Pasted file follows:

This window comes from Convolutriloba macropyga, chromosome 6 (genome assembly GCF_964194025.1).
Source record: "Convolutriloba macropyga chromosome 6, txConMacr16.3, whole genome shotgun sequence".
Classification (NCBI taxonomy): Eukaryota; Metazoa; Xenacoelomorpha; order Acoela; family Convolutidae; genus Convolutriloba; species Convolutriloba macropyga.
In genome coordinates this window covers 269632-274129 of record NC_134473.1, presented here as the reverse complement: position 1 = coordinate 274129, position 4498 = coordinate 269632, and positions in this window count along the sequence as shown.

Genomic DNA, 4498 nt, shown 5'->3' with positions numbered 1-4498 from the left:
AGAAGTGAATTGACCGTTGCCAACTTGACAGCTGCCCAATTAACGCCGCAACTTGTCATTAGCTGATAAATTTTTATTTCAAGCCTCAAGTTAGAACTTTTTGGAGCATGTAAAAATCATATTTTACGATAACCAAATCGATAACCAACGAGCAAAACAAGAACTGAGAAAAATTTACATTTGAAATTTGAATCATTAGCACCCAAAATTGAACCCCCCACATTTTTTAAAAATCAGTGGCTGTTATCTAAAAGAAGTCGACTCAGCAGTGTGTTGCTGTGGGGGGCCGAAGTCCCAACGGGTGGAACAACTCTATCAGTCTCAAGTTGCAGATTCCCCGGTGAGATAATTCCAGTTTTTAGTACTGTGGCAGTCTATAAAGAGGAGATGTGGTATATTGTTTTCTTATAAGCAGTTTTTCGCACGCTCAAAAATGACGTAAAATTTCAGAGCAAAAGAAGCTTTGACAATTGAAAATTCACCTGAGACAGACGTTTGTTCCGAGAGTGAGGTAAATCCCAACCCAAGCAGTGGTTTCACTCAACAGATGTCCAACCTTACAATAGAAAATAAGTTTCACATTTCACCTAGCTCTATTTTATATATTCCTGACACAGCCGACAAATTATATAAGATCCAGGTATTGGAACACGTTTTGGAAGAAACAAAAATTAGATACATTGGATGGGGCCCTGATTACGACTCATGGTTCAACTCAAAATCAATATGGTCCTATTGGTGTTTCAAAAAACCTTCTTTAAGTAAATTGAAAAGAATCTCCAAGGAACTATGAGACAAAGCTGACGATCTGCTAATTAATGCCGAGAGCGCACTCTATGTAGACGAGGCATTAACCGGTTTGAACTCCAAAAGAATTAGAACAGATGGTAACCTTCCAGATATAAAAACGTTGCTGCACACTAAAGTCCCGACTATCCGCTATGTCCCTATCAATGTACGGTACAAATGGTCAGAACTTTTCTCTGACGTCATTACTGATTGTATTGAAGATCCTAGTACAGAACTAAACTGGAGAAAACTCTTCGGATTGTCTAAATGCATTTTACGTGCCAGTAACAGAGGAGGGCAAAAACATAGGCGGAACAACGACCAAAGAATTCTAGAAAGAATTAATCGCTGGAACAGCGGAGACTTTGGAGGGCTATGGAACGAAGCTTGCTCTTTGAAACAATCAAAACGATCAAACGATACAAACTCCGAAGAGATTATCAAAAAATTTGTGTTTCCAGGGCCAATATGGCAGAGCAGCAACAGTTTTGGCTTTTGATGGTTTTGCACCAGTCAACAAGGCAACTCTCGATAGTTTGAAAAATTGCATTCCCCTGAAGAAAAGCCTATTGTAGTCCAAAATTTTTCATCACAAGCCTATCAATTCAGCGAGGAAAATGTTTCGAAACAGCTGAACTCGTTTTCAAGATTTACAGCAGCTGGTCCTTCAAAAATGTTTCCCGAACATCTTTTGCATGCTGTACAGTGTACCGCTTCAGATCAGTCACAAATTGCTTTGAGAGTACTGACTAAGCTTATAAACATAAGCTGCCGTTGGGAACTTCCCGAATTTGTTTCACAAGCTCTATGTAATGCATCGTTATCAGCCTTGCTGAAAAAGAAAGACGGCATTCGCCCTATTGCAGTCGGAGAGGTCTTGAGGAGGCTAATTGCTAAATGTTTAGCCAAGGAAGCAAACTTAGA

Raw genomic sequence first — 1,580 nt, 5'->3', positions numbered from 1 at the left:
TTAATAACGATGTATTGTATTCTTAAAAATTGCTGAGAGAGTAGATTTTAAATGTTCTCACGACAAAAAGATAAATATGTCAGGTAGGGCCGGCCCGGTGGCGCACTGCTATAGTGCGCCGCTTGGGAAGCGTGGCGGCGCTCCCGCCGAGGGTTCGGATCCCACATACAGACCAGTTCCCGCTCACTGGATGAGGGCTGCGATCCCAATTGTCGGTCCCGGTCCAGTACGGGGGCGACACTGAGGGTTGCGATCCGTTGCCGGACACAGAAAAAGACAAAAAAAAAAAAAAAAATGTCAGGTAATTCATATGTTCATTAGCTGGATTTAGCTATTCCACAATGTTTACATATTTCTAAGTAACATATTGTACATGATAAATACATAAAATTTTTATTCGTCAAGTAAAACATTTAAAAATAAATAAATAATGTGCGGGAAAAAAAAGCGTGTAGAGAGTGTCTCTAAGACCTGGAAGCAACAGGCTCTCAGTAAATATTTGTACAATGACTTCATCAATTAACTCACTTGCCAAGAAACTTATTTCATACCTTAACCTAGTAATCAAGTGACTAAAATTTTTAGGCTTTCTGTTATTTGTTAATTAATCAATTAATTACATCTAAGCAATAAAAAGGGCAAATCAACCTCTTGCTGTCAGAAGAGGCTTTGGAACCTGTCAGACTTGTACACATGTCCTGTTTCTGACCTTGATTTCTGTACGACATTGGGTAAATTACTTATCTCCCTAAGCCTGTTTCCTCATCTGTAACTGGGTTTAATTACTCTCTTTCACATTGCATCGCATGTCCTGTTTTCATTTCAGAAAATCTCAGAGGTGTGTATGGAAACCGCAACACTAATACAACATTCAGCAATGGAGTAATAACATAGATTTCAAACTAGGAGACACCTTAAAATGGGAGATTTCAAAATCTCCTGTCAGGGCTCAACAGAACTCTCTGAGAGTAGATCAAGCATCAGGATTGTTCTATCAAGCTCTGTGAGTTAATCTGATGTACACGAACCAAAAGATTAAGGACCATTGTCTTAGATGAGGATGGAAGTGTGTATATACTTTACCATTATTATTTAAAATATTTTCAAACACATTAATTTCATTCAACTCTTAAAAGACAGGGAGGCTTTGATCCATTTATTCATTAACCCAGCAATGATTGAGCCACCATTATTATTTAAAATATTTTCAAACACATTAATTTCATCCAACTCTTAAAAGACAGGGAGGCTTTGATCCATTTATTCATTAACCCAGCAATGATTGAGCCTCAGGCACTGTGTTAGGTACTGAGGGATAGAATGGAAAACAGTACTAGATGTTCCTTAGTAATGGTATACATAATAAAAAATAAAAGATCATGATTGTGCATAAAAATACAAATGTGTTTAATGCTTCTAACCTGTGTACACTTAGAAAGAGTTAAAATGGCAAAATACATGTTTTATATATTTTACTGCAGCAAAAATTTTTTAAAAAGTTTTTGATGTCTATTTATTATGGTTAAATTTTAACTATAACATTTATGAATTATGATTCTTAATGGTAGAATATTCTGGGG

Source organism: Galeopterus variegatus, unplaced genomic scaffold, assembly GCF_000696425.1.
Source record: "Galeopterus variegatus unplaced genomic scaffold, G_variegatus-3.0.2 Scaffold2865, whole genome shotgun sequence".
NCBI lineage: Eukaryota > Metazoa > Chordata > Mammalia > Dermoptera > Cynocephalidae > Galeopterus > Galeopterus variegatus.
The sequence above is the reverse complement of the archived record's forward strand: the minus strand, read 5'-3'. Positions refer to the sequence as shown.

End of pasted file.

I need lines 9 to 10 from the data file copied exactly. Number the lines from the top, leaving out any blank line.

Source organism: Galeopterus variegatus, unplaced genomic scaffold, assembly GCF_000696425.1.
Source record: "Galeopterus variegatus unplaced genomic scaffold, G_variegatus-3.0.2 Scaffold2865, whole genome shotgun sequence".